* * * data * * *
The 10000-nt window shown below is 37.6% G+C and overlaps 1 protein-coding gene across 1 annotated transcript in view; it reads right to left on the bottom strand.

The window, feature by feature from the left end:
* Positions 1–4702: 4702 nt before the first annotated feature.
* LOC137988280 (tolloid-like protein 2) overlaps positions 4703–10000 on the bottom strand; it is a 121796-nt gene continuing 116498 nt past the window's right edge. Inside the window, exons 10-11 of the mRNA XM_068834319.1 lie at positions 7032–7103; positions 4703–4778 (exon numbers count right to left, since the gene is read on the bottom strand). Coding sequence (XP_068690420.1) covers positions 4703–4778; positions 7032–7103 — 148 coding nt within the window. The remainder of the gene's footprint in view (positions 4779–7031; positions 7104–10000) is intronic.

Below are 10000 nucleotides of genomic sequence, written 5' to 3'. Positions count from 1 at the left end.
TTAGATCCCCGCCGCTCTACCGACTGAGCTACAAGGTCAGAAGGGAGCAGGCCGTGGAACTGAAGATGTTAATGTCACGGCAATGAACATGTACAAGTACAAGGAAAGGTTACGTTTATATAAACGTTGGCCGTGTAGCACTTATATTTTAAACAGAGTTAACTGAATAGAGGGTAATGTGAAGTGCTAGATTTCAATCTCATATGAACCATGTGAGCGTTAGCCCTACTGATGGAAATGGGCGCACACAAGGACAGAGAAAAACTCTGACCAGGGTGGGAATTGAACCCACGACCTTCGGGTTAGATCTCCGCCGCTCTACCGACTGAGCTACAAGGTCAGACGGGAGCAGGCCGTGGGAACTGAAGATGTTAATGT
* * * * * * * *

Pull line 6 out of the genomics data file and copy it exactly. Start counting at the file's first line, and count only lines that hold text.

TTAGATCCCCGCCGCTCTACCGACTGAGCTACAAGGTCAGAAGGGAGCAGGCCGTGGAACTGAAGATGTTAATGTCACGGCAATGAACATGTACAAGTACAAGGAAAGGTTACGTTTATATAAACGTTGGCCGTGTAGCACTTATATTTTAAACAGAGTTAACTGAATAGAGGGTAATGTGAAGTGCTAGATTTCAATCTCATATGAACCATGTGAGCGTTAGCCCTACTGATGGAAATGGGCGCACACAAGGACAGAGAAAAACTCTGACCAGGGTGGGAATTGAACCCACGACCTTCGGGTTAGATCTCCGCCGCTCTACCGACTGAGCTACAAGGTCAGACGGGAGCAGGCCGTGGGAACTGAAGATGTTAATGT